Managing your expectations is vital if you want to have a happy and productive life. As we’ve said, expectations can be inspiring and motivating, as long as you’re sure that you’re on the right track by setting realistic, healthy ones. We’ll teach you how to manage your expectations in 6 simple steps.
For this exercise, you’ll need only a pen and paper. Write down a list of your expectations and read them aloud. It is a very useful technique aimed to bring us back to reality, and reading also serves that purpose: if it still sounds reasonable to you, it’s good to go. If it sounds ridiculous, it’s definitely an unrealistic expectation and it has to go.
After you’ve removed the unhealthy expectations, it’s time for some reevaluation. How do the remaining expectations seem to you? Are they attainable or not? Does their fulfillment depend entirely on your capabilities or does it involve external factors, like other people or some situation? What’s driving your expectation, fear or something else? Is it really achievable, having in mind your timeframe and capabilities? What’s the most realistic outcome you can expect?
There’s nothing shameful in adjusting your expectations if you’ve set the bar too high. Perhaps you have an attainable goal, but not in the available timeframe. Think about how can you adapt and adjust accordingly, so that you can finally get the desired outcome – but with a healthy dose of realism.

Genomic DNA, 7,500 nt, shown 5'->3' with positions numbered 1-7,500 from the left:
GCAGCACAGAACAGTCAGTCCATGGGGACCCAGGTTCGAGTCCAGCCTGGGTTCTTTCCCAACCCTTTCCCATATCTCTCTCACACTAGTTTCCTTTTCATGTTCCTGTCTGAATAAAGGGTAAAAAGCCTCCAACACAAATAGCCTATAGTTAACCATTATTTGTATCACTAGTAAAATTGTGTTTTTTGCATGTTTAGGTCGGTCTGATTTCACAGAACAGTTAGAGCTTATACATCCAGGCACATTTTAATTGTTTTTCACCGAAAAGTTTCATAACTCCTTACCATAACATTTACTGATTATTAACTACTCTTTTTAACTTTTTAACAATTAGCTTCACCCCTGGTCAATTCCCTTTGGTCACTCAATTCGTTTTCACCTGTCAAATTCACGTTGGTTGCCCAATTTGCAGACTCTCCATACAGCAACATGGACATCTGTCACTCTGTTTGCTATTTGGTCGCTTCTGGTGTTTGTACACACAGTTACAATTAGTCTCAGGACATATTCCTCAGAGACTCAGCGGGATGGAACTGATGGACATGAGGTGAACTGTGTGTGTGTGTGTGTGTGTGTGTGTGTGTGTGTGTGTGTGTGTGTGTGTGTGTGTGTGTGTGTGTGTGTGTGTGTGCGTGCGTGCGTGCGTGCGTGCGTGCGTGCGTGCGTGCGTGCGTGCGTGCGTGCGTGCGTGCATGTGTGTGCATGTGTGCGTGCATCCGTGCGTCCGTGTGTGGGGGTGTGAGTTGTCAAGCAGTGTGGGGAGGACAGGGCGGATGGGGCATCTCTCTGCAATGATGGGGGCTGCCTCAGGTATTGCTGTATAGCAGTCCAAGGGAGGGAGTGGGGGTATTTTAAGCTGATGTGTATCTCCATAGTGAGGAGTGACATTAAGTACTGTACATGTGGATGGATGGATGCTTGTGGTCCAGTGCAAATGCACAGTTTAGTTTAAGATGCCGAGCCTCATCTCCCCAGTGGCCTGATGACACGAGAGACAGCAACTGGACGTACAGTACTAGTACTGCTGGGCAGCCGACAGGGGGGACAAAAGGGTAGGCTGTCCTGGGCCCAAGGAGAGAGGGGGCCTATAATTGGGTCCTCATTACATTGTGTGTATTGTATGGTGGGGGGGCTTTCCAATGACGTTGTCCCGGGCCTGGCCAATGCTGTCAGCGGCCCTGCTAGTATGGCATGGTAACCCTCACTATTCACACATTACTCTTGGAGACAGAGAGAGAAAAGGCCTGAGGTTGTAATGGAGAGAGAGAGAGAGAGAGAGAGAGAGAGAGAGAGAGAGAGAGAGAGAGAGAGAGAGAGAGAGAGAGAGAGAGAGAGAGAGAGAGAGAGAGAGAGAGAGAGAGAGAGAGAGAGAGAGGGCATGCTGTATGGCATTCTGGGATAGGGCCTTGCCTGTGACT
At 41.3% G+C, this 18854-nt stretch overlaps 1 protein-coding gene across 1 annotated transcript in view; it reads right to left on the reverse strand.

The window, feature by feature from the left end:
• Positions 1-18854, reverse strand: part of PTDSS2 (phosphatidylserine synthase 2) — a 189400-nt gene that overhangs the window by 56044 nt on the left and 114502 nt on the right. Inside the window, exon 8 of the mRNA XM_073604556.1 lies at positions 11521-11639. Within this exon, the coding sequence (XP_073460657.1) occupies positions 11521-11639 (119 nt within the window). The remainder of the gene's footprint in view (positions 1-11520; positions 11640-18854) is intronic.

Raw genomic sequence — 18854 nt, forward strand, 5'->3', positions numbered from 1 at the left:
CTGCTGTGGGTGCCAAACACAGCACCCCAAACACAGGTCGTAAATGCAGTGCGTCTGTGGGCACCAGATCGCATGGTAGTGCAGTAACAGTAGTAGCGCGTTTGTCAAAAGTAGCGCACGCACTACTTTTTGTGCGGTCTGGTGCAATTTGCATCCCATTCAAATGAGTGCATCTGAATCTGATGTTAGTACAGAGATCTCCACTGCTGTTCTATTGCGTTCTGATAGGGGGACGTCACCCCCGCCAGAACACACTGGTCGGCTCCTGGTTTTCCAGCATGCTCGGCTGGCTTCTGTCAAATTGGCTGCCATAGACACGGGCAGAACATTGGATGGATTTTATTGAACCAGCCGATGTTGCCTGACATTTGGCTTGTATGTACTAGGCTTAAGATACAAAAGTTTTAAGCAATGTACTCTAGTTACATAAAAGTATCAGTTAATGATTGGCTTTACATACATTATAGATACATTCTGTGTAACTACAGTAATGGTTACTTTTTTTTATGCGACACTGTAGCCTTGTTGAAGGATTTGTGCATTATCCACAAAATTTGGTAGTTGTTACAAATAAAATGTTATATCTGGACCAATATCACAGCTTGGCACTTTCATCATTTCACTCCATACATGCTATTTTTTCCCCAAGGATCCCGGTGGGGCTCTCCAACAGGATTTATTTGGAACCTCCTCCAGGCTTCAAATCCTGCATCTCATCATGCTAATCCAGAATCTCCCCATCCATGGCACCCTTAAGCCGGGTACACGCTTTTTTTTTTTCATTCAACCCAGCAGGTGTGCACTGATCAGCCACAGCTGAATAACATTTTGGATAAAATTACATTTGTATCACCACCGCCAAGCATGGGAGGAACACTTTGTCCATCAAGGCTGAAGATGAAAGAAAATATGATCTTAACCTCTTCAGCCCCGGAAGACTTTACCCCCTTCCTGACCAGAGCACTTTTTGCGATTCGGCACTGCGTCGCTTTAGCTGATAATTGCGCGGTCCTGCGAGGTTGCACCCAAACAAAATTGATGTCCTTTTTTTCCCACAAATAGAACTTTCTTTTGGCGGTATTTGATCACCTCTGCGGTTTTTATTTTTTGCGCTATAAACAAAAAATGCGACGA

We are subjective creatures: that’s why our illusions can pass as expectations. One of the best ways to really differentiate between healthy and unhealthy expectations is to ask for an unbiased opinion from someone else. It can be a family member, your partner, or a dear friend. People who know you very well can provide you with valuable insight into whether your expectation is feasible or not because they know what you’re really capable of.
People plan, but life happens. Be always prepared for the unexpected and have a plan B – that’s an unavoidable part of life!
Renovating the house? Set up an extra emergency fund before you start any work.
Preparing for a job interview? Think about how will you proceed if you do get the job and what will you do if you don’t.
Your expectation can’t be turned into reality? Accept it, learn something from that experience and move on with your life. That’s the best you can do.
Nothing can bring you down like the social media posts where all your friends have a fabulous life, great job, lovely kids…. you get the point.